Facebook isn’t identifying which company is behind its beacon program — though, assuming it will, we can predict that beacon provider will surely get a huge promotional boost. Granted, a lot will depend on whether this latest test succeeds. Despite Facebook’s power, beacon future is far from guaranteed.
A Cautious Approach
As Birchard’s comments above show, the awareness of beacons as a useful information gathering and marketing tool remains lost on most businesses and consumers. And when consumers have heard reports about the use of beacons, the stories have tended to be loaded with “big brother” fears of privacy violation, as was the case with a rather innocent test of Bluetooth devices in several New York phone kiosks by outdoor ad agency Titan back in October, a test that was subsequently aborted after it resulted in some negative press.
For those reasons, Facebook is taking a very cautious approach to their beacon test. (Incidentally, back in 2008, Facebook was forced to pull back on its Project Beacon, which shared details of members’ purchases in their News Feeds, after members and privacy advocates protested.)
This current Facebook beacon project, like all beacons, requires that consumers actively opt-in by turning on their device’s Bluetooth receiver and allowing the Facebook app access to its location services.
This relatively soft launch of Place Tips is also heavily tilted towards utility, not commerce — for now. As such, Place Tips goes beyond Bluetooth beacon sensors and also uses signals from cellular networks, wifi, and GPS, which perform well in large open spaces like parks, airports, and landmarks.
“But in a block of small, densely-packed businesses, like in Manhattan, Facebook Bluetooth beacons help us make sure we’re giving you the right information for the right place, so we can provide you with the most useful content only when it’s actually relevant to you,” said the Facebook rep.
In that sense, Place Tips is the lead tool here. But if it can introduce consumers and businesses to an acceptance of beacons as just another way to access information on their phones; and one that could lift the presence of beacons for other businesses as well.
The reasons are simple: Facebook’s 1.19 billion mobile monthly active users (as of December 31, 2014, according to the social net’s most recent figures) is something that even the most popular brand apps can’t compete with in terms of both scale and regular usage. In other words, if Facebook can’t get its addicted members to opt-in to beacons, then who can?
And few companies can be as patient as Facebook when it comes to building beacons as an extension of advertising business. As evidenced from Facebook’s Q4 earnings release this past week, the social net accounted for roughly 7.8 percent of the global digital ad market in 2014, up from 5.8 percent in 2013, according to research from eMarketer.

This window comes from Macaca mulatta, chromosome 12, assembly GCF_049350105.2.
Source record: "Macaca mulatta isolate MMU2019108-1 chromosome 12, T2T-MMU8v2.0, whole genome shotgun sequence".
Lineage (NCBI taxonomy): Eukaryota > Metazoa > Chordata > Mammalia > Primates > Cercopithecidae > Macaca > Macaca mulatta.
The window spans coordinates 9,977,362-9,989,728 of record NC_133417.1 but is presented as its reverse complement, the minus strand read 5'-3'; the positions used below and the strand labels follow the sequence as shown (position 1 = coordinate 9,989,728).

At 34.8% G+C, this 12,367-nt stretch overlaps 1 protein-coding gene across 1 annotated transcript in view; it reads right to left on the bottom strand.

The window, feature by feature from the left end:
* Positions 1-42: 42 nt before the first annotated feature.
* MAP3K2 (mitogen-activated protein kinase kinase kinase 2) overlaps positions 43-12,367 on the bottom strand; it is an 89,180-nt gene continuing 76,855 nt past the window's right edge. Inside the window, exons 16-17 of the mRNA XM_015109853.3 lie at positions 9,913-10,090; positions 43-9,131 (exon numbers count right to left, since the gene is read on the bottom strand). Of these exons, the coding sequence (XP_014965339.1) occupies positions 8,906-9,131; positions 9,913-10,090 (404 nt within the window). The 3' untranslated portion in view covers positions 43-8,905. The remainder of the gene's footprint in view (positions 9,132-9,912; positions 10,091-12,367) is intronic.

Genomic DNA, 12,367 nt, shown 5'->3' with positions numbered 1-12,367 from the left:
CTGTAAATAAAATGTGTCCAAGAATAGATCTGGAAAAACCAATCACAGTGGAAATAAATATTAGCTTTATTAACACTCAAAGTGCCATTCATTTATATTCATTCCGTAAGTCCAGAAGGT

So don’t expect any sudden advertising within Place Tips and its beacon system just yet.
“There are no ads in place tips currently,” the Facebook rep said. “We may explore that in the future, but for now, we’re focused on testing how valuable this core experience is for people. That’s something we really want to get right.”
A GeoMarketing Test
When I was at Veselka on the day following Place Tips’ release, I turned on my Bluetooth signal (something I rarely do) and also checked that my iPhone 6’s Facebook settings allowed it to access my location (I generally have location services set to “when using the app.”)
It took about a minute and I noticed a pink, circular icon surrounding a lowercase “i” prompting me to see “posts by your friends at Veselka.” I clicked and it opened up comments, images that represented a showcase of the restaurant’s Places page, as well as a list of menu items. That was about it. Then, Birchard showed me his iPhone, which allowed him to pull up a survey where users can rate the restaurant’s food and service, something I couldn’t access.
I asked the Facebook rep if I my settings were wrong of if there was a problem with my iPhone’s settings. Nope, the rep said, there were no issues on my end.
“You may not have seen the survey since we’re testing different units with place tips during this pilot period,” the rep said. “Over time, they’ll be more consistency in the modules you see there.”